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Today in History

On 25 July 1909, Louis Blériot made history when he flew his Blériot XI monoplane across the English Channel from France to England. His fragile looking aircraft did not go unnoticed. By the following year, it was in use by the military of France and Italy. Great Britain began flying it in 1912. When the war began, eight squadrons of the French Air Service, seven squadrons of the Royal Flying Corps and six squadrons of the Italian Air Service were equipped with variations of the Blériot XI. Structural improvements and larger engines led to several versions of the aircraft, including the Blériot CI-3 three-seater. The XI Militaire and XI Artillerie monoplanes were single-seat models, while the XI-2 Génie and XI-2 Artillerie were two-seaters with larger engines.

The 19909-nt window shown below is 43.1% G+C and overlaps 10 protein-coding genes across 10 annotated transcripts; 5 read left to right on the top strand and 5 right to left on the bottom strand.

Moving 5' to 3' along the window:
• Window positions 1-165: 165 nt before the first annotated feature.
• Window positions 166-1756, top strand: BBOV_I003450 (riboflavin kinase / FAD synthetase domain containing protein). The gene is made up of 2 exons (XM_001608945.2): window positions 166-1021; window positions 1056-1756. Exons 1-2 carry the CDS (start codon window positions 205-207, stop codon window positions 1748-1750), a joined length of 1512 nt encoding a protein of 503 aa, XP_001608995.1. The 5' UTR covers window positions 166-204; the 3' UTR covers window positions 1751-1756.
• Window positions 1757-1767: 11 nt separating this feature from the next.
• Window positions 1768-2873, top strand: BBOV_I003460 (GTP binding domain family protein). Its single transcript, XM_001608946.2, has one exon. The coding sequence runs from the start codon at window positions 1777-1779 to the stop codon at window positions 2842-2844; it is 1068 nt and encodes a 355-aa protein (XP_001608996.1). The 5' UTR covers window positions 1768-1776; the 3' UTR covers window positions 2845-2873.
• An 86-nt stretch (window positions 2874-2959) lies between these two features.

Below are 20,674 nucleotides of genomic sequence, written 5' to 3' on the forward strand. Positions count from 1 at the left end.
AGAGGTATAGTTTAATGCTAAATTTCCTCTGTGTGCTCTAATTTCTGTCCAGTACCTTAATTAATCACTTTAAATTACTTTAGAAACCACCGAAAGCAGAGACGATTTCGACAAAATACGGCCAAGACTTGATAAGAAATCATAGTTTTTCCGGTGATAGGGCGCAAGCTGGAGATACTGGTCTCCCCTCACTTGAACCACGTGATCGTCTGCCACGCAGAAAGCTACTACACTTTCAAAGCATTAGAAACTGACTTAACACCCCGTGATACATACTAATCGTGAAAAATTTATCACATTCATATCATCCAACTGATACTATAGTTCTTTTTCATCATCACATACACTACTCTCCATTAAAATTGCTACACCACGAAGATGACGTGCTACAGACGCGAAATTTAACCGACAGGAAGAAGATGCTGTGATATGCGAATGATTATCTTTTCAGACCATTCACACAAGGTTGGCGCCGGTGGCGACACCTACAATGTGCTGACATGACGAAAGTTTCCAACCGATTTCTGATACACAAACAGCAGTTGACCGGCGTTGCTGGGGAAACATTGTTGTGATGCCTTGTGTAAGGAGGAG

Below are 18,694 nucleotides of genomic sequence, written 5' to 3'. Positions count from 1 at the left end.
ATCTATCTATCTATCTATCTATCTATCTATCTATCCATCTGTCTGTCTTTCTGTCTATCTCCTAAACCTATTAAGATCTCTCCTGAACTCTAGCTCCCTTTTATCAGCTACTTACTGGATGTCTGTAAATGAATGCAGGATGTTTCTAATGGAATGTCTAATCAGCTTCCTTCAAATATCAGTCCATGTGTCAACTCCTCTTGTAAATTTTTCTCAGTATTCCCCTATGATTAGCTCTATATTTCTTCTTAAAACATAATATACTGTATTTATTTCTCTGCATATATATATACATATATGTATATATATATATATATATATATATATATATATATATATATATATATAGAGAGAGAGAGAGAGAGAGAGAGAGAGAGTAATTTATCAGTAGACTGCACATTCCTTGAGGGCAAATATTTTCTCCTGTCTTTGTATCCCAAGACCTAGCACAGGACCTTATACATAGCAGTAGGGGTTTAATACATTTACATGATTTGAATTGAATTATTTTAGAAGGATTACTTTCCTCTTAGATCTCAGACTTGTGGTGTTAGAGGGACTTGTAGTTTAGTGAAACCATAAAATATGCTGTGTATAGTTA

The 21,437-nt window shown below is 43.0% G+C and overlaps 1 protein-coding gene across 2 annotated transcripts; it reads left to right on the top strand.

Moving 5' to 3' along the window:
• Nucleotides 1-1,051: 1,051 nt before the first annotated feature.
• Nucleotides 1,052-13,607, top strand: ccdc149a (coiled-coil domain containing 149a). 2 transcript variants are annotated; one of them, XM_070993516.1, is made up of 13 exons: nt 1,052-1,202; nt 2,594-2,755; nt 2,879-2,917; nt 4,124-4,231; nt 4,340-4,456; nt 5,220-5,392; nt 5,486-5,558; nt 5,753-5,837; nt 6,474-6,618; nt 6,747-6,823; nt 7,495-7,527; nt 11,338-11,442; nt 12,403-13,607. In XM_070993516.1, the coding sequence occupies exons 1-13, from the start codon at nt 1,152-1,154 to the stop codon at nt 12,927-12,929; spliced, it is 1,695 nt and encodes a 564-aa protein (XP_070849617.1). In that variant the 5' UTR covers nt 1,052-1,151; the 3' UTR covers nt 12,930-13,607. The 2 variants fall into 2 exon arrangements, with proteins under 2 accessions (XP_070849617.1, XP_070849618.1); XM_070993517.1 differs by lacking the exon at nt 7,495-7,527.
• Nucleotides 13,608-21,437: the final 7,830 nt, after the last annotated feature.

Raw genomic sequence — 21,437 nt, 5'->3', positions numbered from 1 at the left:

Royal Flying Corps: 16
Bleriot XI Specifications
Country: France
Manufacturer: Louis Blériot
Type: Reconnaissance
Entered Service: 1914
Number Built: 132
Engine(s): Gnôme rotary, 50 hp (XI Militaire and XI Artillerie)
Gnôme rotary, 70 hp (XI-2 Génie and XI-2 Artillerie)
Wing Span: 33 ft 11 in (10.33 m)
Length: 27 ft 10 in (8.48 m)
Height: 8 ft 5 in (2.65 m)
Empty Weight:
Gross Weight: 1,838 lb (834 kg)
Max Speed: 66 mph (106 km/h)
Ceiling: 3,280 ft (1,000 m)
Endurance: 3½ hours
Crew: 1 (XI Militaire and XI Artillerie)
2 (XI-2 Génie and XI-2 Artillerie)
Armament: None
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